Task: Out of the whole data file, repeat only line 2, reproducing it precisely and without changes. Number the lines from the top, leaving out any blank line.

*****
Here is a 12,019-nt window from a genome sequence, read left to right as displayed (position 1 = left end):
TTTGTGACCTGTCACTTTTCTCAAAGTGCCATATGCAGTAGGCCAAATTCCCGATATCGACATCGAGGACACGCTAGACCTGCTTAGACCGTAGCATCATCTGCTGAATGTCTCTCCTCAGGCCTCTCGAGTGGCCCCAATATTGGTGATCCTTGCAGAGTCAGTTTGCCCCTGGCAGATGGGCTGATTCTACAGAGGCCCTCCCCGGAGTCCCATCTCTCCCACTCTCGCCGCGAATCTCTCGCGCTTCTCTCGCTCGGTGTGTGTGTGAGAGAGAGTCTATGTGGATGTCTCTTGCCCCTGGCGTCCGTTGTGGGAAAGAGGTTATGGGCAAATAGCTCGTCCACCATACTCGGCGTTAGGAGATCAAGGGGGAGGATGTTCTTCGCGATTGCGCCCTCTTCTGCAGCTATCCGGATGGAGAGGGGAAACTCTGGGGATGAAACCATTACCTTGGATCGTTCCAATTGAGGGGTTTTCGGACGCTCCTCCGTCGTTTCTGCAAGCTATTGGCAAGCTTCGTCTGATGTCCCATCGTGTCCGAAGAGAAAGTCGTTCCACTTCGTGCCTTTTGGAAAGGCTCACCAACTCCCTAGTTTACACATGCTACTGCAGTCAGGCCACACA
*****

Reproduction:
TTTGTGACCTGTCACTTTTCTCAAAGTGCCATATGCAGTAGGCCAAATTCCCGATATCGACATCGAGGACACGCTAGACCTGCTTAGACCGTAGCATCATCTGCTGAATGTCTCTCCTCAGGCCTCTCGAGTGGCCCCAATATTGGTGATCCTTGCAGAGTCAGTTTGCCCCTGGCAGATGGGCTGATTCTACAGAGGCCCTCCCCGGAGTCCCATCTCTCCCACTCTCGCCGCGAATCTCTCGCGCTTCTCTCGCTCGGTGTGTGTGTGAGAGAGAGTCTATGTGGATGTCTCTTGCCCCTGGCGTCCGTTGTGGGAAAGAGGTTATGGGCAAATAGCTCGTCCACCATACTCGGCGTTAGGAGATCAAGGGGGAGGATGTTCTTCGCGATTGCGCCCTCTTCTGCAGCTATCCGGATGGAGAGGGGAAACTCTGGGGATGAAACCATTACCTTGGATCGTTCCAATTGAGGGGTTTTCGGACGCTCCTCCGTCGTTTCTGCAAGCTATTGGCAAGCTTCGTCTGATGTCCCATCGTGTCCGAAGAGAAAGTCGTTCCACTTCGTGCCTTTTGGAAAGGCTCACCAACTCCCTAGTTTACACATGCTACTGCAGTCAGGCCACACA